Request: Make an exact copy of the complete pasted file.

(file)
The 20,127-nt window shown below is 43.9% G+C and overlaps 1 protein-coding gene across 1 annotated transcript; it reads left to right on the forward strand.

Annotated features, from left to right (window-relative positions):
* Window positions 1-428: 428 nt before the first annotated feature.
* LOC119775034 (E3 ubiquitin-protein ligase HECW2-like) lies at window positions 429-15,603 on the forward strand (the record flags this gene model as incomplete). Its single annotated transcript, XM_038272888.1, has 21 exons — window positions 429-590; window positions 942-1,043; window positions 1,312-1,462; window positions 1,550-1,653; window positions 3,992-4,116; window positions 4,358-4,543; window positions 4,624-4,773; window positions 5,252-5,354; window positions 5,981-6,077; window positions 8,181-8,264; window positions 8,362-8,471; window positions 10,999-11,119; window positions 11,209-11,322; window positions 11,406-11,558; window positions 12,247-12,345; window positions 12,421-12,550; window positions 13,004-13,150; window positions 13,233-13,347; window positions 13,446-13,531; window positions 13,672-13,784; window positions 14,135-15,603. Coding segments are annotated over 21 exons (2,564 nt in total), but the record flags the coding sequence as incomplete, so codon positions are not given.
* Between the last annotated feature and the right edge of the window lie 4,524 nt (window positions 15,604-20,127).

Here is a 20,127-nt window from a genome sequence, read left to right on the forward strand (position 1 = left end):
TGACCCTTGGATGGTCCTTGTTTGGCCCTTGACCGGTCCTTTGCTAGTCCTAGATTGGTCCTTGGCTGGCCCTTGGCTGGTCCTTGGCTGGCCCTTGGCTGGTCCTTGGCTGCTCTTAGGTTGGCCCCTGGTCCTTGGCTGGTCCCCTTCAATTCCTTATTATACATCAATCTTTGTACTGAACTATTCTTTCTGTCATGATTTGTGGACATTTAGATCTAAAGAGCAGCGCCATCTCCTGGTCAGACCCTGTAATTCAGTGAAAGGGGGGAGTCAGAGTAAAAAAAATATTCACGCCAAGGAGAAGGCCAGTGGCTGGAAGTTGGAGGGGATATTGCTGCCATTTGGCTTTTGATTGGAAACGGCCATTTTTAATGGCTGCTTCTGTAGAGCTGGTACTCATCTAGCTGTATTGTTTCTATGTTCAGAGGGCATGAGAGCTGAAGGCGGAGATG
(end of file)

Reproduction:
The 20,127-nt window shown below is 43.9% G+C and overlaps 1 protein-coding gene across 1 annotated transcript; it reads left to right on the forward strand.

Annotated features, from left to right (window-relative positions):
* Window positions 1-428: 428 nt before the first annotated feature.
* LOC119775034 (E3 ubiquitin-protein ligase HECW2-like) lies at window positions 429-15,603 on the forward strand (the record flags this gene model as incomplete). Its single annotated transcript, XM_038272888.1, has 21 exons — window positions 429-590; window positions 942-1,043; window positions 1,312-1,462; window positions 1,550-1,653; window positions 3,992-4,116; window positions 4,358-4,543; window positions 4,624-4,773; window positions 5,252-5,354; window positions 5,981-6,077; window positions 8,181-8,264; window positions 8,362-8,471; window positions 10,999-11,119; window positions 11,209-11,322; window positions 11,406-11,558; window positions 12,247-12,345; window positions 12,421-12,550; window positions 13,004-13,150; window positions 13,233-13,347; window positions 13,446-13,531; window positions 13,672-13,784; window positions 14,135-15,603. Coding segments are annotated over 21 exons (2,564 nt in total), but the record flags the coding sequence as incomplete, so codon positions are not given.
* Between the last annotated feature and the right edge of the window lie 4,524 nt (window positions 15,604-20,127).

Here is a 20,127-nt window from a genome sequence, read left to right on the forward strand (position 1 = left end):
TGACCCTTGGATGGTCCTTGTTTGGCCCTTGACCGGTCCTTTGCTAGTCCTAGATTGGTCCTTGGCTGGCCCTTGGCTGGTCCTTGGCTGGCCCTTGGCTGGTCCTTGGCTGCTCTTAGGTTGGCCCCTGGTCCTTGGCTGGTCCCCTTCAATTCCTTATTATACATCAATCTTTGTACTGAACTATTCTTTCTGTCATGATTTGTGGACATTTAGATCTAAAGAGCAGCGCCATCTCCTGGTCAGACCCTGTAATTCAGTGAAAGGGGGGAGTCAGAGTAAAAAAAATATTCACGCCAAGGAGAAGGCCAGTGGCTGGAAGTTGGAGGGGATATTGCTGCCATTTGGCTTTTGATTGGAAACGGCCATTTTTAATGGCTGCTTCTGTAGAGCTGGTACTCATCTAGCTGTATTGTTTCTATGTTCAGAGGGCATGAGAGCTGAAGGCGGAGATG